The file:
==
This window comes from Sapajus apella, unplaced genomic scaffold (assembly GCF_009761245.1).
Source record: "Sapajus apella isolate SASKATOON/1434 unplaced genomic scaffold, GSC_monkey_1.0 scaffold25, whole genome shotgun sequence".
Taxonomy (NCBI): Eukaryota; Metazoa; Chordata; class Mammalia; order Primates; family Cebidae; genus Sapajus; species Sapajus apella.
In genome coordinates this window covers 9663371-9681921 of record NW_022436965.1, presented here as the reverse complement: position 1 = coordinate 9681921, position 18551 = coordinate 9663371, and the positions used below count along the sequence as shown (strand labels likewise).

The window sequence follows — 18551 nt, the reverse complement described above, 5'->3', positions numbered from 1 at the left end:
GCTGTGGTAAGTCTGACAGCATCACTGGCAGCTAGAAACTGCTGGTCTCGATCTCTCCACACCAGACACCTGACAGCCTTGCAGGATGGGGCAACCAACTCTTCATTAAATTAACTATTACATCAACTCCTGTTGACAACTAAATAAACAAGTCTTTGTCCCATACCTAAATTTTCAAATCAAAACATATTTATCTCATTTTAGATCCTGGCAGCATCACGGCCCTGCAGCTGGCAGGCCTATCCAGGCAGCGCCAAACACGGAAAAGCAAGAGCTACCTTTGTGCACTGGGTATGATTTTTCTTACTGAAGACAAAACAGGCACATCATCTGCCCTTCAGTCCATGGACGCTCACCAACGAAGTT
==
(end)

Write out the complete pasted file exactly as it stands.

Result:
This window comes from Sapajus apella, unplaced genomic scaffold (assembly GCF_009761245.1).
Source record: "Sapajus apella isolate SASKATOON/1434 unplaced genomic scaffold, GSC_monkey_1.0 scaffold25, whole genome shotgun sequence".
Taxonomy (NCBI): Eukaryota; Metazoa; Chordata; class Mammalia; order Primates; family Cebidae; genus Sapajus; species Sapajus apella.
In genome coordinates this window covers 9663371-9681921 of record NW_022436965.1, presented here as the reverse complement: position 1 = coordinate 9681921, position 18551 = coordinate 9663371, and the positions used below count along the sequence as shown (strand labels likewise).

The window sequence follows — 18551 nt, the reverse complement described above, 5'->3', positions numbered from 1 at the left end:
GCTGTGGTAAGTCTGACAGCATCACTGGCAGCTAGAAACTGCTGGTCTCGATCTCTCCACACCAGACACCTGACAGCCTTGCAGGATGGGGCAACCAACTCTTCATTAAATTAACTATTACATCAACTCCTGTTGACAACTAAATAAACAAGTCTTTGTCCCATACCTAAATTTTCAAATCAAAACATATTTATCTCATTTTAGATCCTGGCAGCATCACGGCCCTGCAGCTGGCAGGCCTATCCAGGCAGCGCCAAACACGGAAAAGCAAGAGCTACCTTTGTGCACTGGGTATGATTTTTCTTACTGAAGACAAAACAGGCACATCATCTGCCCTTCAGTCCATGGACGCTCACCAACGAAGTT